The flexibility of the fighter's damage is a big part of their value: they can attack the same target multiple times, or kill several mooks in a turn, and, as you note, use action surge when it is most tactically advantageous. It makes them better than the rogue or the paladin at effective killing, even if their average DPR numbers might be the same.

It also means, by the way, that -5/+10 builds aren't quite as good as the average suggests.
 
Ya, I do wish fighters were the #1 damage dealers since that is basically their thing. Unfortunately, there are lots or easy ways to do that!
I would dispute that.

At least historically, the role of the fighter has been to defend the team, not to be the main damage dealer. And I haven't heard any announcement that 5e intended to change that.

I play an Eldritch Knight, and my abilities are selected on the basis of defending, not dishing out damage.
 

dave2008

Adventurer
I would dispute that.

At least historically, the role of the fighter has been to defend the team, not to be the main damage dealer. And I haven't heard any announcement that 5e intended to change that.
I get your point in terms of game history. I speaking of general assumptions. When I started playing in the 80s we assumed the fighter was the damage dealer and anyone I have introduced to the game in the 30+ years sense makes the same assumption.

Personally, since we have subclasses, I think it would make sense for 5e to have a tank/defender version, a damage/striker version, a commander/controller version, and something between a defender/striker. We actually have at least 2 of those 3 covered. I am not completely familiar with the samurai subclass (is that what it is still called) but at one point it seemed like a good striker to me. Who knows if we will get a proper warlord. There are, after all, other ways to get that feel.
 

Quartz

Explorer
That's actually hilarious. His own math shows the fighter doing more after he repeatedly told me to "check his spreadsheet".

He didn't account for action surge or superiority dice in any way.
Because I'm looking at just the base damage. As I mentioned in my OP. Action Surge gives ONE extra action (set of attacks) pwer short rest. Superiority dice are 4 per short rest. And I didn't account for Smites either.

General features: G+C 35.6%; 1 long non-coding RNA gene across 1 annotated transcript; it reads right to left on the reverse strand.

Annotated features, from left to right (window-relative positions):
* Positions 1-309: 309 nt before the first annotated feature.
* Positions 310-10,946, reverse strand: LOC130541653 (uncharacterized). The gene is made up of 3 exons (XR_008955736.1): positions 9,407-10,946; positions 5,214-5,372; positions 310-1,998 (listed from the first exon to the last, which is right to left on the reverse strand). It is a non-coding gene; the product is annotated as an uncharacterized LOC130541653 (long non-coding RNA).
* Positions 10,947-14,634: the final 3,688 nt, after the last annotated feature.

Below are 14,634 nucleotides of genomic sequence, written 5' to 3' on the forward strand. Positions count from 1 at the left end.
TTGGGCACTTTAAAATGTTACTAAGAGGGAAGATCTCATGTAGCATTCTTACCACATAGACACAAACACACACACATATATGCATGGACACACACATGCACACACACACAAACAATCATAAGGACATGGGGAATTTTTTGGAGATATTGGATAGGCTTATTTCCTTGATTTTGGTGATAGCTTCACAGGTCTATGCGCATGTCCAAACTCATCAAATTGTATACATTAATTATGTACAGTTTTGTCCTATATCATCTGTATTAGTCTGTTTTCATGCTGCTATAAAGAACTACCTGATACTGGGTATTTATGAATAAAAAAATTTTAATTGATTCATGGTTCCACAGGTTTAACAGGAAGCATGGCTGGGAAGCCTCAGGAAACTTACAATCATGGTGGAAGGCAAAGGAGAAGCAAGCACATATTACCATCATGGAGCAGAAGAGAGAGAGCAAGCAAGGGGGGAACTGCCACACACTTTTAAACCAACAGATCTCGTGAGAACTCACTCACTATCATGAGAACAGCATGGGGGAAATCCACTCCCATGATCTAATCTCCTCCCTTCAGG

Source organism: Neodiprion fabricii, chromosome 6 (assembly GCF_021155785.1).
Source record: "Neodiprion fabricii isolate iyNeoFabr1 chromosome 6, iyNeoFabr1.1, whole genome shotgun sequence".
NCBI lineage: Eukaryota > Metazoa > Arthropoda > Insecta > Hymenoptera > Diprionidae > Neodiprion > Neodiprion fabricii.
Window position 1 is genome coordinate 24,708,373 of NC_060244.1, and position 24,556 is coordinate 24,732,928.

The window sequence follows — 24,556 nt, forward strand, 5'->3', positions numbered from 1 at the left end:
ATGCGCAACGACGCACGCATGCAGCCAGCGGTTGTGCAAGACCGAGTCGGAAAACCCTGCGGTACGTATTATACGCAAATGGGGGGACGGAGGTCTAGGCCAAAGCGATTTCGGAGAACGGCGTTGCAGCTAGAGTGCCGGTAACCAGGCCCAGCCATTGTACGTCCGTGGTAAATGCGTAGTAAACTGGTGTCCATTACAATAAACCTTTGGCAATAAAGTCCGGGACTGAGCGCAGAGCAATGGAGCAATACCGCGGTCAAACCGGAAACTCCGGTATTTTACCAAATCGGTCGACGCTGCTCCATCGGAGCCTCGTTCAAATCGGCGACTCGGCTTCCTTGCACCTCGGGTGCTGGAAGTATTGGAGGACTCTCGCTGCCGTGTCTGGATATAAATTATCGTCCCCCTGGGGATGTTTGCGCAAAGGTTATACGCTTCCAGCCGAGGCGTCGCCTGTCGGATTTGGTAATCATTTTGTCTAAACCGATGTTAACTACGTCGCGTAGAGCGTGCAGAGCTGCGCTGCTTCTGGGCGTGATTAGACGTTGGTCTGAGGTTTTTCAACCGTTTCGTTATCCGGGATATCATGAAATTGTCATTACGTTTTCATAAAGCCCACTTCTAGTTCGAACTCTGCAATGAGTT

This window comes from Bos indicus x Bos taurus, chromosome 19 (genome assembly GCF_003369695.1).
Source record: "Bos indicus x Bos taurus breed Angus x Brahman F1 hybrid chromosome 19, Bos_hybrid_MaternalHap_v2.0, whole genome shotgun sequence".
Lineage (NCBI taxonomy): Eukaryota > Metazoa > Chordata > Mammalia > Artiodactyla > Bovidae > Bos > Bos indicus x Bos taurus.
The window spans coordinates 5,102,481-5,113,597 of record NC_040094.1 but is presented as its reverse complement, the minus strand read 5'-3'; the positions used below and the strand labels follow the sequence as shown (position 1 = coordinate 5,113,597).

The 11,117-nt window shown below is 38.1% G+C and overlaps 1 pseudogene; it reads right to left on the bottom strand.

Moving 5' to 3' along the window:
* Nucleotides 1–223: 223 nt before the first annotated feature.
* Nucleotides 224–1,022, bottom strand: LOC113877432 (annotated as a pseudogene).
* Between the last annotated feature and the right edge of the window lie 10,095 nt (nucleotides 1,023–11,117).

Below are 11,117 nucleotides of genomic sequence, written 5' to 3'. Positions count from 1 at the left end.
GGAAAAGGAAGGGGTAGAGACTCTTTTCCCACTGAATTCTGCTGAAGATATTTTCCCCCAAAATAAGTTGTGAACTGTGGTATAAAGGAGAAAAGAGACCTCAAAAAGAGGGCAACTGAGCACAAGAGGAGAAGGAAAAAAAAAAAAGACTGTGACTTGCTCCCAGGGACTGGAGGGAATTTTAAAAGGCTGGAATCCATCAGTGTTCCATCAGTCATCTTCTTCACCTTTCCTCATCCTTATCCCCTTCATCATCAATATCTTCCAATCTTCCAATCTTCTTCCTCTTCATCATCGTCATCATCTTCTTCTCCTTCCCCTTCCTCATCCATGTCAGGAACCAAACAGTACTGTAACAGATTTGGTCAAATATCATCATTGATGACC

He didn't account for OA's (rare as they are in many games) at all, despite proclaiming they were in his spreadsheet.
Actually, I do account for OAs - they're covered under Reaction.

I think I'm going to fix his spreadsheet and repost.
Keep digging.

What we see is that a level 10 Ranger does a slightly higher DPR than a level 10 Fighter (subclasses excluded).
Try looking at 11th level+ You know, when Fighters get their third attack, when Paladins get bonus damage, and so on.
 

FrogReaver

Adventurer
Because I'm looking at just the base damage. As I mentioned in my OP. Action Surge gives ONE extra action (set of attacks) pwer short rest. Superiority dice are 4 per short rest. And I didn't account for Smites either.



Actually, I do account for OAs - they're covered under Reaction.
The sheet you uploaded has no reaction section...

Try looking at 11th level+ You know, when Fighters get their third attack, when Paladins get bonus damage, and so on.
Clearly the fighter is better at level 11+. Why would I look at something obvious?
 

Quartz

Explorer
The sheet you uploaded has no reaction section...
It's subsumed. You'll note that the spreadsheet has no Bonus Action section either. Just put in the total number of attacks the fighter gets, from 3 (for a 11th level fighter with no Reaction or Bonus attack) to 6 (for a 20th level fighter making both a Reaction attack and a Bonus Attack), in cell B2.


Clearly the fighter is better at level 11+. Why would I look at something obvious?
Because if you got off your high horse and examined the issue, you would find that that is not the case.
 

FrogReaver

Adventurer
I think this is missing the point that people are making when they talk about overkill damage. Obviously overkill damage is never a bad thing, but if comparing the damage output of two builds with similar averages but different variances, the lower variance build is preferable every time.
That's not really true though. About the only time overkill grants the PC that does less any sort of advantage or parity is if both pcs are killing an enemy in exactly 1 hit, maybe 2 hits. That's rare in practice. At level enemies hp goes up absurdly fast. It's rare to keep on fighting orcs and goblins.